This increased blood volume, which is sent directly to your vital organs, triggers the inhibition of a vasopressin hormone that regulates the production of urine by the kidneys called anti-diuretic hormone (ADH). ADH essentially controls how much urine your kidneys produce and the increased blood volume being sent to your core areas tricks the body into thinking that there is a fluid overload (which kinda makes sense because you are surrounded by water). As a result, the body stops making ADH which triggers the kidneys to produce urine in an attempt to regain the fluid balance (ie. homeostasis) caused by that increased blood volume. So this is what really makes you pee in your wetsuit.
Now that you know this, peeing in your wetsuit is a totally legit thing to do – really it’s science. You have permission to no longer feel weird or ashamed. All the cool kids are doing it. Just make sure that you drink a lot of water before and after your session to avoid dehydration!

Seal of Approval

One of the best reasons to dive Catalina is the variety: the variety of animals, the variety of dive sites, the variety of underwater terrain. If you want to explore a kelp forest, or search the sandy areas for bat rays, or look deep into rocky crags for eels, it’s all available at Catalina—sometimes in one dive site!
Over Labor Day weekend, the Barnacle Busters took a group of newly certified divers, students and long-time members aboard the Cee Ray for another fantastic summer day. We were all eagerly waiting for our first dive; some had new cameras to test out, some had new computers or masks they were breaking in. I was eager too, but that didn’t stop me from climbing into a bunk for an hour-long snooze on the way to the island after a hearty breakfast!
Our first stop was Johnson’s Rock and the kelp forest there was something to behold! After seeing these areas just a few short years ago with zero kelp, it’s such a huge relief to see them thriving and strong again. We spent our whole dive in the forest, working our way along the rocky edge where it was exceptionally healthy. I stopped to have a deeper look and was rewarded with a juvenile spotted shark sleeping under a rocky overhang. There were plenty of abalone around as well, so I took a moment to feed one some kelp.
From there we moved to Black Rock and our surface interval was spent munching down on some Monkey Bread, a Cee Ray specialty! Yum … Black Rock happens to be one of those all-in-one dive sites. There are the sandy areas, the rocky crags, the kelp forest, pretty much everything something for everyone.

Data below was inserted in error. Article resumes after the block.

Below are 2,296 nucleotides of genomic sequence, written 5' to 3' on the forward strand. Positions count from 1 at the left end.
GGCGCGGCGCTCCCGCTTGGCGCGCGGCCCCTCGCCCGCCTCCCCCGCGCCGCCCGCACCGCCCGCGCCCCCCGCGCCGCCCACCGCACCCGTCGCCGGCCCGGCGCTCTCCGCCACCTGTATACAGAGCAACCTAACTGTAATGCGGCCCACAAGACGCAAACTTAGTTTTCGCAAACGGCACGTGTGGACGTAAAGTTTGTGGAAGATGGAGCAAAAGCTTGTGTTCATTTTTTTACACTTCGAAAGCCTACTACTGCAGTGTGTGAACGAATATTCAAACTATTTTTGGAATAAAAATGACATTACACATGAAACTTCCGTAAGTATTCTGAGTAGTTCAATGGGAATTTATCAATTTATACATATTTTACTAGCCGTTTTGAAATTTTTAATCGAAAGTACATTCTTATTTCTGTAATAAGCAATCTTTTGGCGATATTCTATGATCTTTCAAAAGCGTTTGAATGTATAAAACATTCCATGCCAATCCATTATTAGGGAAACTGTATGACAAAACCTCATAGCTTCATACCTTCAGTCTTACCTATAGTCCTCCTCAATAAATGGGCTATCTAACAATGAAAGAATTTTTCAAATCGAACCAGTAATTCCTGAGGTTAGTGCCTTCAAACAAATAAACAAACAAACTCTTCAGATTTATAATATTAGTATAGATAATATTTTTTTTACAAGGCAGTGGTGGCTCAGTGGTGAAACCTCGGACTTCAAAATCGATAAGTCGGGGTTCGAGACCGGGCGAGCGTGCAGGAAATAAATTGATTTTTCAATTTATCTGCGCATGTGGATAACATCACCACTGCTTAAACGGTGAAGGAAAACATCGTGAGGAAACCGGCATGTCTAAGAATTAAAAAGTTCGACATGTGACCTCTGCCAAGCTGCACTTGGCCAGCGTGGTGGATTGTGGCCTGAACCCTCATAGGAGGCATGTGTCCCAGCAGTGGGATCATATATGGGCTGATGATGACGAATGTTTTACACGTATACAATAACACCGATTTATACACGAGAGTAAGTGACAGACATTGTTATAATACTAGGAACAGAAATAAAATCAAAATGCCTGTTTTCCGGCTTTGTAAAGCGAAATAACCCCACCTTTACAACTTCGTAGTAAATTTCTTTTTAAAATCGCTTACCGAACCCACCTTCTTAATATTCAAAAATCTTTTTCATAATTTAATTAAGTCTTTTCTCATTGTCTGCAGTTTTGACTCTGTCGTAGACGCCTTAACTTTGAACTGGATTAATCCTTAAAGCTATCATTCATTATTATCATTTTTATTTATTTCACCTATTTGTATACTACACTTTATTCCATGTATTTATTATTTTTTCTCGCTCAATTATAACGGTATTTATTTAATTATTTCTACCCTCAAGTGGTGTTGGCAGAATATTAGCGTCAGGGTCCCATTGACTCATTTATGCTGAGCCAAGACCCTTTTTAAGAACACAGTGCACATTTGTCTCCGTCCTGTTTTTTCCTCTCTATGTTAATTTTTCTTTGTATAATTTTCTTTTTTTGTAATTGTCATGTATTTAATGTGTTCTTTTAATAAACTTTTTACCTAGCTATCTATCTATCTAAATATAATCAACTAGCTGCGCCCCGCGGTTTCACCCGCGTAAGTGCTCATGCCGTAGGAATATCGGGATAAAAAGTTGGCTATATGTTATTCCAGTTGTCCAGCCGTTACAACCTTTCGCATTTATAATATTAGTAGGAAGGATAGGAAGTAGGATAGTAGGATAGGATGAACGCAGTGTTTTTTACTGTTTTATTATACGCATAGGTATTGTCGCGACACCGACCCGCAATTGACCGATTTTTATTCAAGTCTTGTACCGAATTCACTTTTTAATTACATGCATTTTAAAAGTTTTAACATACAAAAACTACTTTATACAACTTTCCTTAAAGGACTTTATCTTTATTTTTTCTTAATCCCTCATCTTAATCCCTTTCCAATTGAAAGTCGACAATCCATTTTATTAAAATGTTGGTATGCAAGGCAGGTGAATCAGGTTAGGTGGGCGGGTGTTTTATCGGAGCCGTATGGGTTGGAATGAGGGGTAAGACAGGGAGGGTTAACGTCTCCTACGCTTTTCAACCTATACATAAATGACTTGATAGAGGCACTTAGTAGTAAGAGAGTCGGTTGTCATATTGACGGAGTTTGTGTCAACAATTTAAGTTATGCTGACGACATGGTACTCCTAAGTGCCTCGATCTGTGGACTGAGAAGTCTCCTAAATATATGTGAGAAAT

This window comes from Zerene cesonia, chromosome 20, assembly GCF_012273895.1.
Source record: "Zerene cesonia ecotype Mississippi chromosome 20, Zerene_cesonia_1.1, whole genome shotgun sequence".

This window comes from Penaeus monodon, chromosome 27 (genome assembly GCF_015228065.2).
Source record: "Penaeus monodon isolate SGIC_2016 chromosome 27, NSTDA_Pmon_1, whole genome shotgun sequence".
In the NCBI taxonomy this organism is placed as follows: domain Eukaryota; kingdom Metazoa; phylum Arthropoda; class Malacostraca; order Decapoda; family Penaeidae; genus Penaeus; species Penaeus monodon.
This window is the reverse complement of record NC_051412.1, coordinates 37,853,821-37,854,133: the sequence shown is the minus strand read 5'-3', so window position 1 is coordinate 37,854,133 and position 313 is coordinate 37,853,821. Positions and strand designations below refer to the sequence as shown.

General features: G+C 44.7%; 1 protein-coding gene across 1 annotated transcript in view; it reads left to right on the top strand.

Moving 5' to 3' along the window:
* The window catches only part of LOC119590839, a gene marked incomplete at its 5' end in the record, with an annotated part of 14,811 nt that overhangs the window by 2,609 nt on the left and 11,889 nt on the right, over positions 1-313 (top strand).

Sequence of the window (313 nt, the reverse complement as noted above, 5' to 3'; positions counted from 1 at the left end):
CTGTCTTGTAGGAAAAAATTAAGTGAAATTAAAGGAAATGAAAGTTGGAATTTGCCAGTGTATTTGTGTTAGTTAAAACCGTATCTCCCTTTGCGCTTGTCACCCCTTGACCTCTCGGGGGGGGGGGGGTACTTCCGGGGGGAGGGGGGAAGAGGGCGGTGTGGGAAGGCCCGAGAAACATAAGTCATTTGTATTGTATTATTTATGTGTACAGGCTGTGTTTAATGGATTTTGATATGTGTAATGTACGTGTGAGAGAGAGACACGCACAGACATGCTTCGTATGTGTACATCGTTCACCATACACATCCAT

This dive started a bit awkwardly with some computer failure and other malfunctions threatening to abort the dive. I took one buddy back to the surface and then went back for the others, but they had left the spot where I had left them (they had malfunctions of their own as it turned out). I decided to circle the area for signs of them and felt a tug on my fin. Thinking it might be one of my buddies, I turned to find a Harbor Seal looking at me like he wanted to play. I grabbed my GoPro and got it rolling as I tried to follow the seal through the kelp. It was too fast for me, so I switched off the camera and headed back to where I was and then I saw the seal again below me turning over abalone shells, looking for a meal. I switched the camera back on, and the seal gave me a little show, not at all bashful like others I’d seen at Catalina. After a few minutes and a couple more tugs on my fins, the seal left, on to more distractions. But I was exhilarated!
Once we were all on board, we discussed our various gear misfortunes and misunderstandings and made plans for the next dive, which would also be at Black Rock. While variety is a big bonus, sometimes there are good reasons to stay and dive at the same site. In this case, other sites we had looked at along the way had currents that would have made the diving difficult, so best to stay where the conditions are best. Plus, I may get to see that little seal again! While the seal was a no-show for round two, we still saw plenty: a shy-but-curious octopus, several bat rays hovering by, a few juvenile sharks napping and a ton of sea hares!
Back on board we ate dessert and had video show-and-tell on our laptops before retiring to the bunks for a ride-home snooze.